Friday, 17 August 2018
The Flying Lovers of Vitebsk | Oxford Playhouse | Tuesday, April 17
ENTRANCING, enchanting, joyful and sad — The Flying Lovers of Vitebsk is a lesson in how to be in love for a lifetime.
It’s a triumph for the production company, Kneehigh, and its director Emma Rice, who lets her imagination soar with the lovers in 90 minutes of stunning storytelling.
I’ll admit, this reviewer had a tear in one eye at the end ... and another in the other eye.
Marc Antolin as the Belarussian painter Marc Chagall, and Daisy Maywood as his wife, the writer Bella Chagall, take us through every emotion.
We see them come together, battle antisemitism, get caught up in the great and terrible events of the 20th century — the Russian Revolution and then the Nazi regime — and then finally settle in peace in the United States, avoiding Stalin’s and Hitler’s wrath.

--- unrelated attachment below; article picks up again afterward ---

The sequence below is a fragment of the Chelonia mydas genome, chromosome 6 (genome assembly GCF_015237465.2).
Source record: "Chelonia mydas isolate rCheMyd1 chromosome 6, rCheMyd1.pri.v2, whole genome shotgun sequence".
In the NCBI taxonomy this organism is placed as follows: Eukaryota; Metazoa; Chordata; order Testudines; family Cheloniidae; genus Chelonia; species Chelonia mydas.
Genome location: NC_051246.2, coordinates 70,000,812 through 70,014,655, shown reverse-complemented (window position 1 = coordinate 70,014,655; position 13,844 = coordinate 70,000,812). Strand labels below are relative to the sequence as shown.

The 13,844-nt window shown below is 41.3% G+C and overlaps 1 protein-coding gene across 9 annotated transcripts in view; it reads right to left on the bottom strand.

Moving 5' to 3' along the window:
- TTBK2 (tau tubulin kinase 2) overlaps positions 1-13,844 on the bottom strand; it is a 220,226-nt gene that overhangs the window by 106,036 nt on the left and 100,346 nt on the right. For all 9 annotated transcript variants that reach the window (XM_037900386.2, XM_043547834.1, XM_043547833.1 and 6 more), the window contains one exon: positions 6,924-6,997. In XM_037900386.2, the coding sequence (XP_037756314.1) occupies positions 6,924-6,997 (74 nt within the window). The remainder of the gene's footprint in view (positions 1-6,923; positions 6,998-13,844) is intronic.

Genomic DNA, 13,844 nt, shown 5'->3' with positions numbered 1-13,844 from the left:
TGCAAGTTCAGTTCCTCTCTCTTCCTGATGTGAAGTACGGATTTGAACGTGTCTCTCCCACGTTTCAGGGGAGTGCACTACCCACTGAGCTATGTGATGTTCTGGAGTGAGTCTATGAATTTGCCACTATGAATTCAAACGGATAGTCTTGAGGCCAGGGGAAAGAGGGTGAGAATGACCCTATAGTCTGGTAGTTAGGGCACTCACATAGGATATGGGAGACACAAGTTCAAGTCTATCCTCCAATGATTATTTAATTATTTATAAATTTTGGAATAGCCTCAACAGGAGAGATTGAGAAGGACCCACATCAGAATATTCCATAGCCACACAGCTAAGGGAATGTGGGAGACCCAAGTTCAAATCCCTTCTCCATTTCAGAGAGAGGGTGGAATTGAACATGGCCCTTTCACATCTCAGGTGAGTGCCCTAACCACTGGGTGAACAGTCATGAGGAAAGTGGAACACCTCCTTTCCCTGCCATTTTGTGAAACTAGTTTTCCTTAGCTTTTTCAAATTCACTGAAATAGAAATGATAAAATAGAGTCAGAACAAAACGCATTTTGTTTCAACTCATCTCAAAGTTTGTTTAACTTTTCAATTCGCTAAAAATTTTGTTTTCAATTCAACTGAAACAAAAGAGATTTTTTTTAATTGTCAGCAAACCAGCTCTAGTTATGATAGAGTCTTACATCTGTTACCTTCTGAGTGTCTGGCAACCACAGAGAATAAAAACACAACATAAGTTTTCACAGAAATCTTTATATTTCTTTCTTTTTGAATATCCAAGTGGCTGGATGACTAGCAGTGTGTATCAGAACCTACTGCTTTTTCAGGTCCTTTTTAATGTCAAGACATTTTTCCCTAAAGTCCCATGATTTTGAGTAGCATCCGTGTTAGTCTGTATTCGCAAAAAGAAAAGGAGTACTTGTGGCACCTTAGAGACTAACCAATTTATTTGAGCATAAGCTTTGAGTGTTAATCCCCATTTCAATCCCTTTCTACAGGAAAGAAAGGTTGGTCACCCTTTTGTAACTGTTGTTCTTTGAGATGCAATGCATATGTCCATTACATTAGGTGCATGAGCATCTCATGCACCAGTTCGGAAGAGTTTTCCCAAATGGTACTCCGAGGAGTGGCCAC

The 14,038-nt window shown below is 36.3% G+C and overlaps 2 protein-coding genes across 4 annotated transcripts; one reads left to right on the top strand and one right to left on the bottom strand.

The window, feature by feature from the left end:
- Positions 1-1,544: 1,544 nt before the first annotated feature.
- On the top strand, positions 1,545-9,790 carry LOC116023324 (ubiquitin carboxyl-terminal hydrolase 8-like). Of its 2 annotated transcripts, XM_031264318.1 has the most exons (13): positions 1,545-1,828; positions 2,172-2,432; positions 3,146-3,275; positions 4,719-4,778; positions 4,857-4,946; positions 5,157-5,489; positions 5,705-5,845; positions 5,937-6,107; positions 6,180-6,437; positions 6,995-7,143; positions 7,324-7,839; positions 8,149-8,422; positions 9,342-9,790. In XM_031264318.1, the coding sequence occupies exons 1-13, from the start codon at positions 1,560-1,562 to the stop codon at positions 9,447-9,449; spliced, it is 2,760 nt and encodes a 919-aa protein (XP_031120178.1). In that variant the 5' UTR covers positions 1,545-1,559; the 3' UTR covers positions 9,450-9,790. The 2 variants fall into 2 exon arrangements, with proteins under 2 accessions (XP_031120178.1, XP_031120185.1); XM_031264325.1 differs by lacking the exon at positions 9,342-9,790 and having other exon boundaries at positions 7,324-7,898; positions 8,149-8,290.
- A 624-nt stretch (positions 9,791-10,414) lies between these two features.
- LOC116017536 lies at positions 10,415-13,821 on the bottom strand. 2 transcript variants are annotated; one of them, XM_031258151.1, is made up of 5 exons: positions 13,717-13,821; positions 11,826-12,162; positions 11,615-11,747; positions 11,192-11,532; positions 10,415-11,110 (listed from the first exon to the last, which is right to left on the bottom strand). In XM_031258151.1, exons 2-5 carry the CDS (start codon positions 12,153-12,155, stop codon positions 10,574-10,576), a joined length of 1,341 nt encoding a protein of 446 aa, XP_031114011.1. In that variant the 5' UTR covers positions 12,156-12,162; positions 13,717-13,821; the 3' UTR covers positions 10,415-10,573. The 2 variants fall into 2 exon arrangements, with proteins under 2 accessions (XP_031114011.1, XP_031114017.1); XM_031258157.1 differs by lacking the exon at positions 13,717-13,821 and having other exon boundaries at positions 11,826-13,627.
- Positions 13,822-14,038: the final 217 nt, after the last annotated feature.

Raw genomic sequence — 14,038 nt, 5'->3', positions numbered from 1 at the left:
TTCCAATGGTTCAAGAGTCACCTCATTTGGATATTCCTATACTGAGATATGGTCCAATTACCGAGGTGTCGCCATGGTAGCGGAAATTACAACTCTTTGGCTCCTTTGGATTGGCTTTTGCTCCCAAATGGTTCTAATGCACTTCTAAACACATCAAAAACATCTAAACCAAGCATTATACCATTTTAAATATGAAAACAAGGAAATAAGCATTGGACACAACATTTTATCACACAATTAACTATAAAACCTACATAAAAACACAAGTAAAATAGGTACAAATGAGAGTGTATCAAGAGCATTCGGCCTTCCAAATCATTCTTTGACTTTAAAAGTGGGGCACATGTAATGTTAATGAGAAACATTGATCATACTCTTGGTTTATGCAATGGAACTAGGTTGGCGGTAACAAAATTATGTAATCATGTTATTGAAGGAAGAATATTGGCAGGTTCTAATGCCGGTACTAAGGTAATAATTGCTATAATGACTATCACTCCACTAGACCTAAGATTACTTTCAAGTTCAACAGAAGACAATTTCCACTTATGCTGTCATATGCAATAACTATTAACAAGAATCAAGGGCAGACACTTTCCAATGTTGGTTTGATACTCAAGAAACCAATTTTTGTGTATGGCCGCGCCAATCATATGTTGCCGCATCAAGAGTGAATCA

Theirs is like most marriages — hard work, not always on the same page but still in the same chapter, sometimes angry, sometimes, annoyed, sometimes pleased and sometimes ecstatic.
They meet as teenage lovers and that is that, their fates are sealed until the death of one brings it to an end — except that it doesn’t. Playwright Daniel Jamieson has a coda reminding us that nothing is gone while its memory is still there. Jamieson and Rice bring every aspect of theatre to the table — there is fine acting interspersed with balletic movement and beautifully sung music.
The set is a managed tangle of thin tree trunks and an extreme raked stage with thick scrim at the rear to provide shadow entrances.
The story never flags — nor does the intensity of their relationship. So artful in the pacing of the piece as it moves through dialogue, dance and song that the time flies by and this reviewer is left with the thought that some people are lucky to just live their time in passion no matter what the world is doing.
19 April 2018
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